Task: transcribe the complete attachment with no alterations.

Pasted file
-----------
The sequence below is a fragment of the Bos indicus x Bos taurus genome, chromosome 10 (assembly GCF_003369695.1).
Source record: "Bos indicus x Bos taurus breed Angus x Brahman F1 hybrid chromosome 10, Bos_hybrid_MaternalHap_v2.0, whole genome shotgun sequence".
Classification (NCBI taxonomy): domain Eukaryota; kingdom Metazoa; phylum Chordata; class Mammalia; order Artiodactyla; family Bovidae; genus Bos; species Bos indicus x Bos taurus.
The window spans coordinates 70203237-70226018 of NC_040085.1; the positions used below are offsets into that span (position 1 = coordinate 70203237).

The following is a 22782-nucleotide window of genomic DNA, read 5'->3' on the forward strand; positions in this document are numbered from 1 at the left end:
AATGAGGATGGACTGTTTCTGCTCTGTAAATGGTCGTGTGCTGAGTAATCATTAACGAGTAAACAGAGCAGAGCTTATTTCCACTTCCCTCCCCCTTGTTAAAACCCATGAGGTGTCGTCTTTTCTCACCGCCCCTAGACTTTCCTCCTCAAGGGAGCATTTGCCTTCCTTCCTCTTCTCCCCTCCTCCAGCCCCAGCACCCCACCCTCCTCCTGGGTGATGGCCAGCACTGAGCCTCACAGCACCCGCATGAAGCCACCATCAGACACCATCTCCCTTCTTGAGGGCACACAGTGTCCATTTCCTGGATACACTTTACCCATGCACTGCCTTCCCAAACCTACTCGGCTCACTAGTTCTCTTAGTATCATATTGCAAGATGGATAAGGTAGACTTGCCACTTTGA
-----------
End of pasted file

The sequence below is a fragment of the Bos indicus x Bos taurus genome, chromosome 10 (assembly GCF_003369695.1).
Source record: "Bos indicus x Bos taurus breed Angus x Brahman F1 hybrid chromosome 10, Bos_hybrid_MaternalHap_v2.0, whole genome shotgun sequence".
Classification (NCBI taxonomy): domain Eukaryota; kingdom Metazoa; phylum Chordata; class Mammalia; order Artiodactyla; family Bovidae; genus Bos; species Bos indicus x Bos taurus.
The window spans coordinates 70203237-70226018 of NC_040085.1; the positions used below are offsets into that span (position 1 = coordinate 70203237).

The following is a 22782-nucleotide window of genomic DNA, read 5'->3' on the forward strand; positions in this document are numbered from 1 at the left end:
AATGAGGATGGACTGTTTCTGCTCTGTAAATGGTCGTGTGCTGAGTAATCATTAACGAGTAAACAGAGCAGAGCTTATTTCCACTTCCCTCCCCCTTGTTAAAACCCATGAGGTGTCGTCTTTTCTCACCGCCCCTAGACTTTCCTCCTCAAGGGAGCATTTGCCTTCCTTCCTCTTCTCCCCTCCTCCAGCCCCAGCACCCCACCCTCCTCCTGGGTGATGGCCAGCACTGAGCCTCACAGCACCCGCATGAAGCCACCATCAGACACCATCTCCCTTCTTGAGGGCACACAGTGTCCATTTCCTGGATACACTTTACCCATGCACTGCCTTCCCAAACCTACTCGGCTCACTAGTTCTCTTAGTATCATATTGCAAGATGGATAAGGTAGACTTGCCACTTTGA